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J Headache Pain. 2007 Dec;8(6):325-8. Epub 2007 Dec 10.

Frequency of spontaneous intracranial hypotension in the emergency department.

Author information

1
Department of Neurosurgery, The Maxine Dunitz Neurosurgical Institute, Cedars-Sinai Medical Center, 8631 West Third Street, Suite 800E, Los Angeles, CA 90048, USA. schievinkw@cshs.org

Abstract

Spontaneous intracranial hypotension is considered a rare disorder. We conducted a study on the frequency of spontaneous intracranial hypotension in the emergency department (ED). We identified patients with spontaneous intracranial hypotension evaluated in the ED of a large urban hospital between 1 January 2003 and 31 December 2006. For comparison, we also identified all patients with spontaneous subarachnoid haemorrhage (SAH). Eleven patients with previously undiagnosed spontaneous intracranial hypotension were evaluated in the ED during the four-year time period. All patients presented with positional headaches and the duration of symptoms varied from one day to three months. None of the patients were correctly diagnosed with spontaneous intracranial hypotension in the ED. During the same time period, 23 patients with aneurysmal SAH were evaluated. Spontaneous intracranial hypotension is more common than previously appreciated and the diagnosis in the ED remains problematic.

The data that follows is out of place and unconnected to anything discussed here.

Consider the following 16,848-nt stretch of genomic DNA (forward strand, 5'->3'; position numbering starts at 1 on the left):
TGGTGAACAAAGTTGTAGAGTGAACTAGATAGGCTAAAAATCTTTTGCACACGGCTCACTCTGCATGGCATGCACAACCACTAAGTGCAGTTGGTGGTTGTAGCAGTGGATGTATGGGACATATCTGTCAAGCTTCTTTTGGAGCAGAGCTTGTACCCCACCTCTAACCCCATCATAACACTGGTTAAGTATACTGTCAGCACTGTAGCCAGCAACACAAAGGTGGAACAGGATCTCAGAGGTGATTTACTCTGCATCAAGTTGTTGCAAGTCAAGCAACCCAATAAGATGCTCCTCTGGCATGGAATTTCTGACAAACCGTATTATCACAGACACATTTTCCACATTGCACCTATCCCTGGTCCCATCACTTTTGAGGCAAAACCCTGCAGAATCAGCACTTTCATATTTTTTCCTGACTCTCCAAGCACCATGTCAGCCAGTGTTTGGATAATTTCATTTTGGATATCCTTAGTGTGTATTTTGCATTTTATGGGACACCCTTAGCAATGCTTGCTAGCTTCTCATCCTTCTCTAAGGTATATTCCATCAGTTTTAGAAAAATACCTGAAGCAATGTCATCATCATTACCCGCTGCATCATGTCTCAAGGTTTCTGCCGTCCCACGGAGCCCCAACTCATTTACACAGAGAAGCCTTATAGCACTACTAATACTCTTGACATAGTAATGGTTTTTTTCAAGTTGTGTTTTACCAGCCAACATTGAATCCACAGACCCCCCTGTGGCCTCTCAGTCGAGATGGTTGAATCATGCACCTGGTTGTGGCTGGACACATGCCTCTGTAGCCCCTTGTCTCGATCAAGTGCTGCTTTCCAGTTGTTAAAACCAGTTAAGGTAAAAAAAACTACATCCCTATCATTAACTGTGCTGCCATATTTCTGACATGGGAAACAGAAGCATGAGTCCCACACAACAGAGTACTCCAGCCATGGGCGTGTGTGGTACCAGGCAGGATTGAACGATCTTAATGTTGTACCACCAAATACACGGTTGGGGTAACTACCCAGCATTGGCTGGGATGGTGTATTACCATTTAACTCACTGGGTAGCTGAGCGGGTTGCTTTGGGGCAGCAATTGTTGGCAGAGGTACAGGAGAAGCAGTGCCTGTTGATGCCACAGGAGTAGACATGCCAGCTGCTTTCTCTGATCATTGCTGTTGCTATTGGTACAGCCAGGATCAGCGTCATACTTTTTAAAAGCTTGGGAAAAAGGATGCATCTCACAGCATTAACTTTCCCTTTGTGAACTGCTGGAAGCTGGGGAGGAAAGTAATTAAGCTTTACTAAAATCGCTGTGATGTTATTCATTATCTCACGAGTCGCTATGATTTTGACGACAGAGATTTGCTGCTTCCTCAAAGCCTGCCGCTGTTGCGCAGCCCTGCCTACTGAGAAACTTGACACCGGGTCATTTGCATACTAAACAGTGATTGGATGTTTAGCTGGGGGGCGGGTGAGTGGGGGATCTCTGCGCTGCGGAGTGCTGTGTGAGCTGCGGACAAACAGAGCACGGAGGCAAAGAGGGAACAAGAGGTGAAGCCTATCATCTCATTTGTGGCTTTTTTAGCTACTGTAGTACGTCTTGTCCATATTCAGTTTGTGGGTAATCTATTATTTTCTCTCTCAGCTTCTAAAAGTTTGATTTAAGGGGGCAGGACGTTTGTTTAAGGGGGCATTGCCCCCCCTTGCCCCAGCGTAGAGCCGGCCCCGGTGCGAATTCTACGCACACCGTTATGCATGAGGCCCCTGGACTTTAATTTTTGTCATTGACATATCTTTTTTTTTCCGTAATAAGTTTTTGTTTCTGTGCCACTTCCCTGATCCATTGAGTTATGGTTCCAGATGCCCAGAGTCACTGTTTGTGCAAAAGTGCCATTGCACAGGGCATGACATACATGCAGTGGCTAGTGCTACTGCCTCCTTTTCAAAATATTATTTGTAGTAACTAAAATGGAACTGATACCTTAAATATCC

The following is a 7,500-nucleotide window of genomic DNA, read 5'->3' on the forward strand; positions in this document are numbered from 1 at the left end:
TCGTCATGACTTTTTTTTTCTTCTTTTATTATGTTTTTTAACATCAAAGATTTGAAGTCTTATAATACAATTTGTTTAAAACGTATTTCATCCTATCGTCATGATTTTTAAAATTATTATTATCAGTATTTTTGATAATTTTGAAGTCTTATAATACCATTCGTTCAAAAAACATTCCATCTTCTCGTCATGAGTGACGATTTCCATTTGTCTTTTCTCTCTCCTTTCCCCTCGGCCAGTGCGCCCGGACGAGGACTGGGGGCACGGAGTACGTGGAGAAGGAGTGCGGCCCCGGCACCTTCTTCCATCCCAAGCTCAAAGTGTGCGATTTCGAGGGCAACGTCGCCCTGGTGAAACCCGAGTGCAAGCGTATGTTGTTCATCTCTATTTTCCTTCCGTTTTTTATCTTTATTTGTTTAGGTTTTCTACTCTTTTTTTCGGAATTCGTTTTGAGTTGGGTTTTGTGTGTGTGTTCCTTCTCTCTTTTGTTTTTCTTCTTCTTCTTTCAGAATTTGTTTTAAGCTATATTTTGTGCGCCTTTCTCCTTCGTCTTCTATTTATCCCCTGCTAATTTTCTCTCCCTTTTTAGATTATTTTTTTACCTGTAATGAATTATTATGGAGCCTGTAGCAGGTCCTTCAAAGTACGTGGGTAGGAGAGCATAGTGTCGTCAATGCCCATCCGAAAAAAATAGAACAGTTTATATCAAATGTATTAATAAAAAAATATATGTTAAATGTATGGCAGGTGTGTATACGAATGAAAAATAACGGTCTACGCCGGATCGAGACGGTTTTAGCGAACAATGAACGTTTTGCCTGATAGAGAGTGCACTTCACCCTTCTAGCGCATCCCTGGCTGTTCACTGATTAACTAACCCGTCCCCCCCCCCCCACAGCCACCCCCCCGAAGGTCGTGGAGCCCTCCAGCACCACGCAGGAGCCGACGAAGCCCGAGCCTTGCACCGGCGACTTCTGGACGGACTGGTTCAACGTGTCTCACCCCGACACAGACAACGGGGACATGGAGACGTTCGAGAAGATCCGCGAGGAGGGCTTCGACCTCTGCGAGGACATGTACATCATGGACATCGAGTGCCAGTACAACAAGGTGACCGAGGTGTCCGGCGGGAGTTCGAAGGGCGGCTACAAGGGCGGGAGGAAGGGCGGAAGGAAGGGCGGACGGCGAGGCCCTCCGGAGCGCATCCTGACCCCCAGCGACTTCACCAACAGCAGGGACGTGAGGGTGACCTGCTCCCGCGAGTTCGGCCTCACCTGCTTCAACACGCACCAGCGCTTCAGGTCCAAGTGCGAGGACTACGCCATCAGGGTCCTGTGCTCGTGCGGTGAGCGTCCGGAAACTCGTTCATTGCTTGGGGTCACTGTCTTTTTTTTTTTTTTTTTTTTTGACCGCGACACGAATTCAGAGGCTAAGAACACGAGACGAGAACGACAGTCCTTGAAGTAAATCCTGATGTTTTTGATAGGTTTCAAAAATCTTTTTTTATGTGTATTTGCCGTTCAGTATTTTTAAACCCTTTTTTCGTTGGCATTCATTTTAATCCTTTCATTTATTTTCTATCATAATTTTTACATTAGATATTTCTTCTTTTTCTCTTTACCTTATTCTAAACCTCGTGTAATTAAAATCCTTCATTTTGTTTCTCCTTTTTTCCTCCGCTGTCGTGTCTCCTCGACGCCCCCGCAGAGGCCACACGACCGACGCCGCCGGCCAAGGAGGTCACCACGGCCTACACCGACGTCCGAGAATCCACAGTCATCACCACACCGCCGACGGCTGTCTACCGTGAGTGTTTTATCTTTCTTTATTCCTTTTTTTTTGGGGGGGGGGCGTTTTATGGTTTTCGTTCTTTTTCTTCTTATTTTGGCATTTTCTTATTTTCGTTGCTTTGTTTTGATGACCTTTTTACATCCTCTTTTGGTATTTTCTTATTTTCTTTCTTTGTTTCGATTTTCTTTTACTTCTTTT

PMID:
18071632
PMCID:
PMC3476164
DOI:
10.1007/s10194-007-0421-8
[Indexed for MEDLINE]
Free PMC Article
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